Number of burners -- Many grills come with two burners controlled separately or one burner with dual controls. This will help you control where the heat is. Some higher end grills have three burners for even more precise control. Consider what you will use your grill for when choosing the number of burners. Also steel burners can eventually rust, so look for stainless steel or porcelain coated.

Side burners - A side burner can be helpful for cooking a side dish while you grill. This will save you from running back and forth to the kitchen.

Propane tanks -- Most come with a tank, but beware some are at an extra cost. An old tank may not fit on a new grill, as the attachments have changed. Fortunately, this makes hook-up easier. One method of seeing how much gas is in the tank is weighing it on your household scale. Some grills have a device that weighs the tank and indicates its fullness. These inevitably get out of whack with use. A new method is a magnet back card that indicates through color change when the gas is low. This costs a few dollars extra but seems worth it.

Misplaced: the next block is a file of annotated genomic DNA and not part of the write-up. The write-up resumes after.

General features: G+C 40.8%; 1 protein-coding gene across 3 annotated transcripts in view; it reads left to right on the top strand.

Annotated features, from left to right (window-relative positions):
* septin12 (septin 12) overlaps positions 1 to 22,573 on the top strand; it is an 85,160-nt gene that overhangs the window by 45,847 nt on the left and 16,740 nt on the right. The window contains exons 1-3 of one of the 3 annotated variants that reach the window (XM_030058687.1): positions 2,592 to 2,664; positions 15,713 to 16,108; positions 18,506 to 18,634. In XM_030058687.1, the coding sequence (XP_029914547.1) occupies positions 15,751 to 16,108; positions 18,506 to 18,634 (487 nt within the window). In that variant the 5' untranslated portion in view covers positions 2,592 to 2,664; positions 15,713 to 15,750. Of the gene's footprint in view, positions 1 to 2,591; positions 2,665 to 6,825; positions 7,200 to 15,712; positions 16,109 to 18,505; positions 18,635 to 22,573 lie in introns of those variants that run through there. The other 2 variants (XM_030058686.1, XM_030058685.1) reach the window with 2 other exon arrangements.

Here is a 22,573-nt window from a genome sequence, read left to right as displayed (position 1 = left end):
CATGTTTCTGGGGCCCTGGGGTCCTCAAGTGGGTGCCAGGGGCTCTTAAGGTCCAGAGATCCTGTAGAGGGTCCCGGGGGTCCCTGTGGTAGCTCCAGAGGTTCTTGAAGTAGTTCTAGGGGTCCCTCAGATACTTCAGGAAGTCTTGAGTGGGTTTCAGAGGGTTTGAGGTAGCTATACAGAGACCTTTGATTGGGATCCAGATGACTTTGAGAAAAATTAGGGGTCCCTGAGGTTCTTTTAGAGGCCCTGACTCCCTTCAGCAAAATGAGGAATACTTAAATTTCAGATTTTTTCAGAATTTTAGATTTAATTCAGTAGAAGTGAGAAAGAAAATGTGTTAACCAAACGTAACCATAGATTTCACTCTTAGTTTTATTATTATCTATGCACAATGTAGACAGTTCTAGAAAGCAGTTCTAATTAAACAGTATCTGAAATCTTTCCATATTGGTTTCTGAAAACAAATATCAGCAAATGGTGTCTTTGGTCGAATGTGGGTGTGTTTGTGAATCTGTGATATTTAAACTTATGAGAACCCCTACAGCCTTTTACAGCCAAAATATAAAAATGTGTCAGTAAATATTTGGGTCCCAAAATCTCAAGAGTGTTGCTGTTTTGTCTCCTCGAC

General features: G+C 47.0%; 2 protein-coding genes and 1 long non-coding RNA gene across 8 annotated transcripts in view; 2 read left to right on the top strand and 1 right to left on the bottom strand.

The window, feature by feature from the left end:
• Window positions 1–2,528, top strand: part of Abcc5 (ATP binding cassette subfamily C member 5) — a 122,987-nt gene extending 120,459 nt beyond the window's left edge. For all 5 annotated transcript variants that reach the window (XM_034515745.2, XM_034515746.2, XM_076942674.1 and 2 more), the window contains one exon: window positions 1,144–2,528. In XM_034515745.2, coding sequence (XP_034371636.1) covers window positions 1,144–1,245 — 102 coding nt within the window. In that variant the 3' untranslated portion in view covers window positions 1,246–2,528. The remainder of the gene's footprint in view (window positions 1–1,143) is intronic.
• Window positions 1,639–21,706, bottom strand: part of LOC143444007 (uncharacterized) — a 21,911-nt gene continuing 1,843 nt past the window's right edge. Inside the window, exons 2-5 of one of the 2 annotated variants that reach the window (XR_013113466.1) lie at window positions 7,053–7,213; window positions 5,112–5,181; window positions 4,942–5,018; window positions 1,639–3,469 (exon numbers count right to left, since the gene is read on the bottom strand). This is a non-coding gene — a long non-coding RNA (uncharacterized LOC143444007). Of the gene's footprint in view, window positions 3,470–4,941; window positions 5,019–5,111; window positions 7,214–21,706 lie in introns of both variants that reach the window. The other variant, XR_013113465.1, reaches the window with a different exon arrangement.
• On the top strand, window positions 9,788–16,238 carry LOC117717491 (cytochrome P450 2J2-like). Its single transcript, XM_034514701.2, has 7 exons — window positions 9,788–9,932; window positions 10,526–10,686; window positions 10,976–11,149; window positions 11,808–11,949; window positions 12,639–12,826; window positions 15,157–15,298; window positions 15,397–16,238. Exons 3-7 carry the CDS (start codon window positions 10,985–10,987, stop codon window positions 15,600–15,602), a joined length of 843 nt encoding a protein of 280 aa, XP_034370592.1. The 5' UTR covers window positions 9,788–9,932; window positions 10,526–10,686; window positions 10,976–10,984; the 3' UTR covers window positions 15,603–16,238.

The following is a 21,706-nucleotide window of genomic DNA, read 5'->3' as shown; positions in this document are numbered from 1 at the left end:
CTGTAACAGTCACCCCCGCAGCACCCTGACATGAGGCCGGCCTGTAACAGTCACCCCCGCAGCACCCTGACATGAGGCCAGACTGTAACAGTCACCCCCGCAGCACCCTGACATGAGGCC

Rotisserie - If you enjoy the old fashioned pig roast or just cooking something with a long stick through it and watching it turn, be sure to get a grill with a rotisserie.

Should I assemble my grill or have the retailer do it?

  • Most grills take at least an hour to assemble, sometimes closer to two.
    • Do you have the time to do it?
    • Are you handy? Do you spend Christmas Eve in frustration trying to put together the children's toys or is it a joy? This might be fun for you and give you a sense of ownership. It might be torture. Only you can decide.